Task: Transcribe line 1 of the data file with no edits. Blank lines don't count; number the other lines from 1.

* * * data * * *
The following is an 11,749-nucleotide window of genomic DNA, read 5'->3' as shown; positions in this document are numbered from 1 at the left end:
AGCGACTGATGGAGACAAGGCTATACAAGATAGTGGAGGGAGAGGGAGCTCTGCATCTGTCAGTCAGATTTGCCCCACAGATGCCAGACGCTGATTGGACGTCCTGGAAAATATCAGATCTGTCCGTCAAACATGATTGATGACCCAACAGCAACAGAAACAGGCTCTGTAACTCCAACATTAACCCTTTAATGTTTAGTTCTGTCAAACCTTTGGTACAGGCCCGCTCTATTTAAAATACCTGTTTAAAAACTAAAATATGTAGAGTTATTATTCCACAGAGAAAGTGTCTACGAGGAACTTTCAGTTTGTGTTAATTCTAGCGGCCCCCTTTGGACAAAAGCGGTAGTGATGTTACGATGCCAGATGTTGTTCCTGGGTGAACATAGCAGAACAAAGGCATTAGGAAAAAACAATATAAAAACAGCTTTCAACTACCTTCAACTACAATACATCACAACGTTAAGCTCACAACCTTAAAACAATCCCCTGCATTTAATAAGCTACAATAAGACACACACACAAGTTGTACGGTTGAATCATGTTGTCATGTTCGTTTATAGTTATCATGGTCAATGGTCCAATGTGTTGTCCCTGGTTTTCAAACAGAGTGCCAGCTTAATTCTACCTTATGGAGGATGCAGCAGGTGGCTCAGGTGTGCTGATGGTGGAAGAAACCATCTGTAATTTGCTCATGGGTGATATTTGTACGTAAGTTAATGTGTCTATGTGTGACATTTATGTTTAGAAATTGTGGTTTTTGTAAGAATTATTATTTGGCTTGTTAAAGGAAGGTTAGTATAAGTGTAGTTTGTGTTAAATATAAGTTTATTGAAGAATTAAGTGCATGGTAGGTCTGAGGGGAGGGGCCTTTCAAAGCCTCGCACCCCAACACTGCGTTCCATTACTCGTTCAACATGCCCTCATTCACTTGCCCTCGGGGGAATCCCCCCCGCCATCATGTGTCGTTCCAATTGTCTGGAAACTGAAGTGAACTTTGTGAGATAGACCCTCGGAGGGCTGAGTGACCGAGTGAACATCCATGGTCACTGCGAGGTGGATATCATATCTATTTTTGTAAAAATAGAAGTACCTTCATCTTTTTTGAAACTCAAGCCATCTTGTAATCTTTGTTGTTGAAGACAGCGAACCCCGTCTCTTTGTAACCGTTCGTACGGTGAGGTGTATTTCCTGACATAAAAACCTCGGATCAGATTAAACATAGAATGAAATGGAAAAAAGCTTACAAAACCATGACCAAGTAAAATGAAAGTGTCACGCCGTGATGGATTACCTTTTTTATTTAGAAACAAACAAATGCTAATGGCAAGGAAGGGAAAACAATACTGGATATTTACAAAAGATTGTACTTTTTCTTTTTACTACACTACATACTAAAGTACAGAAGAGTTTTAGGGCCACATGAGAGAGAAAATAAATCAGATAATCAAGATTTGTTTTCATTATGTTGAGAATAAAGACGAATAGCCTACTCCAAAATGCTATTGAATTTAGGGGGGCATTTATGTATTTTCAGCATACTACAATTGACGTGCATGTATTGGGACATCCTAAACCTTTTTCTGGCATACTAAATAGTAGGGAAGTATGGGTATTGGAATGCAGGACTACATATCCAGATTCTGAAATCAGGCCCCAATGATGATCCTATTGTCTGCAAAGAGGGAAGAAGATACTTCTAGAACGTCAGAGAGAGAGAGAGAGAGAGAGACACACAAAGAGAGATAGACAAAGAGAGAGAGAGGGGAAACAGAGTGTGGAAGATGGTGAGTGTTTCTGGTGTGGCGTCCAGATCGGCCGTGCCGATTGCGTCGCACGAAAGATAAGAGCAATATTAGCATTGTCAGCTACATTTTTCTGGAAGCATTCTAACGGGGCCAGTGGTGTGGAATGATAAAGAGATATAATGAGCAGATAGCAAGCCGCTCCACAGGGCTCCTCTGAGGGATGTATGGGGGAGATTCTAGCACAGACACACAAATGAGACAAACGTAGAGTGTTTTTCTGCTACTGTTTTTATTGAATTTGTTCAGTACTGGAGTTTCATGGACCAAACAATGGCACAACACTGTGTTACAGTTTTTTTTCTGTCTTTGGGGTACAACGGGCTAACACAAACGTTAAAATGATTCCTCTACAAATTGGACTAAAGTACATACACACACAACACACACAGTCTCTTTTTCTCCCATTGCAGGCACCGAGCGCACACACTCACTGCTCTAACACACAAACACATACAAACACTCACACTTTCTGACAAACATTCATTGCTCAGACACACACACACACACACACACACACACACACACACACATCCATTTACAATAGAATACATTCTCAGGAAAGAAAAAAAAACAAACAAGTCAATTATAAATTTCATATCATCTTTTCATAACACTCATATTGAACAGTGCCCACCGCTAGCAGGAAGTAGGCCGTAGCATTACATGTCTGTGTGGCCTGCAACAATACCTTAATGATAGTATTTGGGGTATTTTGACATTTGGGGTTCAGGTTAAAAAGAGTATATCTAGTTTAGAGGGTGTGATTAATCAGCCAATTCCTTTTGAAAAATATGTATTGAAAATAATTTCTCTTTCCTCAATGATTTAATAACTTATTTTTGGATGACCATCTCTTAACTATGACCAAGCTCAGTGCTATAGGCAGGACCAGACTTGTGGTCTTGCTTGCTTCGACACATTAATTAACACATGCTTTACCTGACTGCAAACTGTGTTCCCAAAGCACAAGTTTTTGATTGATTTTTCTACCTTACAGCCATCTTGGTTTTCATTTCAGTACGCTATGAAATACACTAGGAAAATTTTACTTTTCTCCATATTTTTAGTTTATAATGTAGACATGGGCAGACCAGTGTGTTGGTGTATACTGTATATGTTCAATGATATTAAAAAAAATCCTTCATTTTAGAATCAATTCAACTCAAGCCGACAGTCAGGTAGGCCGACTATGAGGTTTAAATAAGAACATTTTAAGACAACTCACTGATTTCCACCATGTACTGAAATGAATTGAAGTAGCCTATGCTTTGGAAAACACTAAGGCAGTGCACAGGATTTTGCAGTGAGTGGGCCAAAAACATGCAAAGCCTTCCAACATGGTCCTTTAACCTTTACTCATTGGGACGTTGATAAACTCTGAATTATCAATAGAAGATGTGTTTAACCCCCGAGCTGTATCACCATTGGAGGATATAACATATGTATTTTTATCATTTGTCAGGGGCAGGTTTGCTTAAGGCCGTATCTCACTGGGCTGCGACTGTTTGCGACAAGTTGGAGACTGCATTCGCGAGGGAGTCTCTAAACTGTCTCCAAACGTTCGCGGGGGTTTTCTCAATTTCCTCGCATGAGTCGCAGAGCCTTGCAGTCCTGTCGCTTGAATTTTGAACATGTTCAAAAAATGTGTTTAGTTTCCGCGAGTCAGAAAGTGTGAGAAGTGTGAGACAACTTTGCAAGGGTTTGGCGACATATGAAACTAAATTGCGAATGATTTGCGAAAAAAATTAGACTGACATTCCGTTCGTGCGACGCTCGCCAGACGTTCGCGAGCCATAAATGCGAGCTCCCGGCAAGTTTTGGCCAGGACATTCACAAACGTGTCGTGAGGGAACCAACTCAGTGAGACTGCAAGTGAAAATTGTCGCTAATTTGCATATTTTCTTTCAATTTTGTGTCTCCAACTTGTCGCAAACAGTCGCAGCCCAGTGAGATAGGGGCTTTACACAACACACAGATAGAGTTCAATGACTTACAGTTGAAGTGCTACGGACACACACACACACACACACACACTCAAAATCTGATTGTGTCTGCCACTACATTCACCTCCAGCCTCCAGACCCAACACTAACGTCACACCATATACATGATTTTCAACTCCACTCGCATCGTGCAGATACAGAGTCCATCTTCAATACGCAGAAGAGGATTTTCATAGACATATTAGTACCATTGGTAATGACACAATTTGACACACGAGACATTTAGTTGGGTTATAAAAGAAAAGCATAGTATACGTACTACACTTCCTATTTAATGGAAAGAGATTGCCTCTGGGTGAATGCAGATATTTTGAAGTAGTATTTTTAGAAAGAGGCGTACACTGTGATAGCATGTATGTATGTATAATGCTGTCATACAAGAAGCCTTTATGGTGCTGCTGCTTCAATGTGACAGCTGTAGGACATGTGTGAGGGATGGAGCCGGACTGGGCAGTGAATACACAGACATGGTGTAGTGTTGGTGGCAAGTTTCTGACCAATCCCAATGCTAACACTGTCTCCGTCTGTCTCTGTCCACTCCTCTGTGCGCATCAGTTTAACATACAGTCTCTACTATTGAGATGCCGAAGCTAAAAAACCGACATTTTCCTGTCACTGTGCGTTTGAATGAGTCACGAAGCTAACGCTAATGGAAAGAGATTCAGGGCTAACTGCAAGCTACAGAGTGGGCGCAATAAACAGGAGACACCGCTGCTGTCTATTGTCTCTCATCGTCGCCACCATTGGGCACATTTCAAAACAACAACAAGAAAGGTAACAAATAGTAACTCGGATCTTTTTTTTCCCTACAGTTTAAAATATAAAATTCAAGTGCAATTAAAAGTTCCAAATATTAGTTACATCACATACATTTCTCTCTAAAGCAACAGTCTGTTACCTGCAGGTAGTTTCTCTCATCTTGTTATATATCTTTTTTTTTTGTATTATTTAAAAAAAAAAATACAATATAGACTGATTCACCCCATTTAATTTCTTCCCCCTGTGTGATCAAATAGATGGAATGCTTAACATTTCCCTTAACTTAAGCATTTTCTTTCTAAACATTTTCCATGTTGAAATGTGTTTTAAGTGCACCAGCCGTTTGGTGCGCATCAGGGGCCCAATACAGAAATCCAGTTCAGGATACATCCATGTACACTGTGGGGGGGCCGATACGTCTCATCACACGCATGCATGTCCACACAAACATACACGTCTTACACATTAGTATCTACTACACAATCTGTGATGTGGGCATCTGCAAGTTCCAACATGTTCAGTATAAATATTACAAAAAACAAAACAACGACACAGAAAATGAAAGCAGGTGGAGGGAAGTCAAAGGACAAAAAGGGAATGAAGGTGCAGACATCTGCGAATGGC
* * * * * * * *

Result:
The following is an 11,749-nucleotide window of genomic DNA, read 5'->3' as shown; positions in this document are numbered from 1 at the left end: